Rather than making individual square knishes, I tried to replicate the beef filled version my mom used to bring home from the deli where she worked for twenty years. They made two/two and a half inch wide meat filled logs which were baked and then cut to size for serving. It turned out that I had too much dough (or conversely, not enough filling) as a result of changing the shaping method. In the recipe below, I’ve doubled the filling ingredients to accommodate this.
Aside: About half an hour after my knish roll came out of the oven, I had the curious thought that I may not have measured out three cups of flour for the dough, but only TWO.
Potato and Leek Knish
Chef Bryan’s Potato Knish – makes 16-20 pieces, serves 8-10
3 cups flour
1 tsp baking powder
1 cup mashed or riced potatoes
1 tsp salt (reduce to 1/2 tsp next time)
1/2 tsp pepper (reduce to 1/8 tsp next time)
1/4 cup olive oil
1/2 cup cold water
2 tbsp unsalted butter or olive oil, divided in half
2 medium onions (2 cups), finely diced and sauteed in half the butter above
1 stalk of leeks (3 cups cleaned leeks), chopped into 1/2 inch squares and sauteed in half the butter above
2 cups mashed or riced potatoes
1 tsp salt
1/2 tsp pepper
1 egg and 1 tsp cold water, whisked together
Prepare a half baking sheet by lining with a sheet of parchment paper.
Making the dough:
Whisk together the flour and baking powder in a small bowl and set aside.
Combine 1 cup of mashed potatoes, salt and pepper in a large bowl. Whisk in the olive oil and mix well until nice and creamy and the potatoes come together.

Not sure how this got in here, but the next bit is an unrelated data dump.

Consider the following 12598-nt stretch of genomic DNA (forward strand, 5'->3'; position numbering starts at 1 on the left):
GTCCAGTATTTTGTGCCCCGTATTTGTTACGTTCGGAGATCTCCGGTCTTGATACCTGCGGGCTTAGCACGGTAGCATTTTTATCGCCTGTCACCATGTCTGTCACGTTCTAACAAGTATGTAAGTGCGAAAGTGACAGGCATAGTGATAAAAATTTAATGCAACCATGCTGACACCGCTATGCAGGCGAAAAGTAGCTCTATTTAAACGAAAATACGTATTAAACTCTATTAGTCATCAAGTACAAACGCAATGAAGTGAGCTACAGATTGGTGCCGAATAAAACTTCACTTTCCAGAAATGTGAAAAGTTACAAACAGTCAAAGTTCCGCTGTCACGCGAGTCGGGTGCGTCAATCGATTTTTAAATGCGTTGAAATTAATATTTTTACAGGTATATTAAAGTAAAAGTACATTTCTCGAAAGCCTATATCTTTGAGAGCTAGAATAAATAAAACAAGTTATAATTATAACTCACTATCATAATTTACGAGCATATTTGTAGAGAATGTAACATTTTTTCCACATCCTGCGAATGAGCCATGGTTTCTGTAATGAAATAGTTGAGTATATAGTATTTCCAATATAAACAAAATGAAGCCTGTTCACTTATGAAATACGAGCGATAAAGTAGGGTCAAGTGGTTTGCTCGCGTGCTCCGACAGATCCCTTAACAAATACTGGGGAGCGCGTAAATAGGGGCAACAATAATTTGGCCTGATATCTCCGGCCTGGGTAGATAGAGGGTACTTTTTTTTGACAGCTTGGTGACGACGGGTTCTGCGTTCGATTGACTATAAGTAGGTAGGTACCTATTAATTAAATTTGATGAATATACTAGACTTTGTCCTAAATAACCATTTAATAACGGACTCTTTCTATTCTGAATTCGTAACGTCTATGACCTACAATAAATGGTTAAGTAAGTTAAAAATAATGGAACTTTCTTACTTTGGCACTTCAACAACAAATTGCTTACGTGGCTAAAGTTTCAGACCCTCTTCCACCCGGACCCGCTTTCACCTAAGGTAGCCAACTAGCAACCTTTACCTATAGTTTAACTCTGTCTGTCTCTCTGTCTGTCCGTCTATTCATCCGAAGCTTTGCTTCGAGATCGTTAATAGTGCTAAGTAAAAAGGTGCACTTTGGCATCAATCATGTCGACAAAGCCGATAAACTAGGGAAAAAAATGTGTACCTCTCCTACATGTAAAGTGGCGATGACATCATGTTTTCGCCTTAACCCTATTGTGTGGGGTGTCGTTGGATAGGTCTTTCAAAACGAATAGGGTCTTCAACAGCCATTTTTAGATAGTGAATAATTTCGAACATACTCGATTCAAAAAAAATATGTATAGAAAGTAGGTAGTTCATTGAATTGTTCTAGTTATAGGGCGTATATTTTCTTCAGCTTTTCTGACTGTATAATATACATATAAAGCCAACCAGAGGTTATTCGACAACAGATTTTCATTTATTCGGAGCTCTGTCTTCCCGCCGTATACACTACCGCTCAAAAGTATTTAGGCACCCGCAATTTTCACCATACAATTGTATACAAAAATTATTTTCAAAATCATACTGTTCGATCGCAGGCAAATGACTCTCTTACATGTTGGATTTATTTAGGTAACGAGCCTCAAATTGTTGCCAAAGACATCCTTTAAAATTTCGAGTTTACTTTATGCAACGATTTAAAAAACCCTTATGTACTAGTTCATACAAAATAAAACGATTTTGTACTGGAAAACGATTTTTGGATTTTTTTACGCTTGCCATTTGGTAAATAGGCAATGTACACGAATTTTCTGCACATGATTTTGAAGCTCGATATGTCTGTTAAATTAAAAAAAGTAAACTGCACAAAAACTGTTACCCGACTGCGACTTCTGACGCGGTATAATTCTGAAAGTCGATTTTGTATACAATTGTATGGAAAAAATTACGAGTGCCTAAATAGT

Add the dry ingredients to the wet. Mash together. It won’t come together yet. Add the water to pull it into a dough by creating a well in the middle and adding the water. Mix together until it comes together into a soft dough.
Cover the bowl with a cloth or sheet of plastic wrap and let the dough rest for about 30 minutes.
Make the filling during this resting period.
Making the filling:
In a large saute pan, fry the onions with some (1 tbsp) of the unsalted butter until softened, but not caramelized. Transfer to a medium sized bowl and set aside. In the same saute pan, fry the leeks with the rest (1 tbsp) of the unsalted butter, until just softened. Add the leeks to the onions sauteed previously.
Add one cup of mashed potatoes to the onions and leeks, as well as the salt and pepper. Stir well to combine and set aside.
Preheat the oven to 375 deg Fahrenheit.
Lightly flour a clean work area. Take your dough ball and cut it in two equal halves. Roll out each portion into a rectangle that’s 1/4 inch thick and about 4 inches wide x 14 inches long.
Spoon half the filling into the center of one of the rectangles.
Brush some of the egg wash along one of the long edges of the dough and fold other end of the dough over the filling onto the egg washed edge. Press the dough down to seal the filling into the roll. Turn the roll over, so the seam is on the bottom and transfer the knish log onto the parchment paper lined baking sheet. Brush some of the egg wash over the top. Repeat the assembly process with the rest of the dough and filling.
Place the half sheet into the preheated oven and bake for 45-50 minutes or until the top is golden brown.
Let the knish cool until it’s barely warm, then cut the knish rolls into 2 inch bars.
Serve warm or room temperature with ketchup or spicy mustard.